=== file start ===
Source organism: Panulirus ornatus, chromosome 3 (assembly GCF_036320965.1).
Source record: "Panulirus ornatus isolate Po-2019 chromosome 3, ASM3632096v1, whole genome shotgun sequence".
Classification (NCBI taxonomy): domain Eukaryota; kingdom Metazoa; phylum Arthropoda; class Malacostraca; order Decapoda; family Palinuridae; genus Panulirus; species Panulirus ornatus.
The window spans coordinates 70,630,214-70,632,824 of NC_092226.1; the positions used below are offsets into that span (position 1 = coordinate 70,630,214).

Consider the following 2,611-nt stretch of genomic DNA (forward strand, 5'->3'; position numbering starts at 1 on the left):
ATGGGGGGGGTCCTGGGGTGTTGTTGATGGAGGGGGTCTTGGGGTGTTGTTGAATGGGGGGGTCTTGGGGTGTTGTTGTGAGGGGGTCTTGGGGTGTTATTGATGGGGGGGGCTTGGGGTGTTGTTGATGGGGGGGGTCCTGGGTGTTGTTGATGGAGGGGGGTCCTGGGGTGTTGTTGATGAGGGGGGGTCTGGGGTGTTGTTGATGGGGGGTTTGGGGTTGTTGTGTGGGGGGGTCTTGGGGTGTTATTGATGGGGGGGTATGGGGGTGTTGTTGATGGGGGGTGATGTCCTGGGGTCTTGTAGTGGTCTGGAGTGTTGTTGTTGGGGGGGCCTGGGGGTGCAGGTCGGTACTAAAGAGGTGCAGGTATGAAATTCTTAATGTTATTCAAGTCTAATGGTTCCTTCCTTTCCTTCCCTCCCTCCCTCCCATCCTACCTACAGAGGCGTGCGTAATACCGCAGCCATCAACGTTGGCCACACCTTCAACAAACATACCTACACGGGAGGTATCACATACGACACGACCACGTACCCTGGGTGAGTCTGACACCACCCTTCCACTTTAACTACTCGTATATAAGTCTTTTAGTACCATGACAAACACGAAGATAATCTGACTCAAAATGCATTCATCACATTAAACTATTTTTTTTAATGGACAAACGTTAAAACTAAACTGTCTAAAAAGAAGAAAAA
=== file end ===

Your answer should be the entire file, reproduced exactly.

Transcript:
Source organism: Panulirus ornatus, chromosome 3 (assembly GCF_036320965.1).
Source record: "Panulirus ornatus isolate Po-2019 chromosome 3, ASM3632096v1, whole genome shotgun sequence".
Classification (NCBI taxonomy): domain Eukaryota; kingdom Metazoa; phylum Arthropoda; class Malacostraca; order Decapoda; family Palinuridae; genus Panulirus; species Panulirus ornatus.
The window spans coordinates 70,630,214-70,632,824 of NC_092226.1; the positions used below are offsets into that span (position 1 = coordinate 70,630,214).

Consider the following 2,611-nt stretch of genomic DNA (forward strand, 5'->3'; position numbering starts at 1 on the left):
ATGGGGGGGGTCCTGGGGTGTTGTTGATGGAGGGGGTCTTGGGGTGTTGTTGAATGGGGGGGTCTTGGGGTGTTGTTGTGAGGGGGTCTTGGGGTGTTATTGATGGGGGGGGCTTGGGGTGTTGTTGATGGGGGGGGTCCTGGGTGTTGTTGATGGAGGGGGGTCCTGGGGTGTTGTTGATGAGGGGGGGTCTGGGGTGTTGTTGATGGGGGGTTTGGGGTTGTTGTGTGGGGGGGTCTTGGGGTGTTATTGATGGGGGGGTATGGGGGTGTTGTTGATGGGGGGTGATGTCCTGGGGTCTTGTAGTGGTCTGGAGTGTTGTTGTTGGGGGGGCCTGGGGGTGCAGGTCGGTACTAAAGAGGTGCAGGTATGAAATTCTTAATGTTATTCAAGTCTAATGGTTCCTTCCTTTCCTTCCCTCCCTCCCTCCCATCCTACCTACAGAGGCGTGCGTAATACCGCAGCCATCAACGTTGGCCACACCTTCAACAAACATACCTACACGGGAGGTATCACATACGACACGACCACGTACCCTGGGTGAGTCTGACACCACCCTTCCACTTTAACTACTCGTATATAAGTCTTTTAGTACCATGACAAACACGAAGATAATCTGACTCAAAATGCATTCATCACATTAAACTATTTTTTTTAATGGACAAACGTTAAAACTAAACTGTCTAAAAAGAAGAAAAA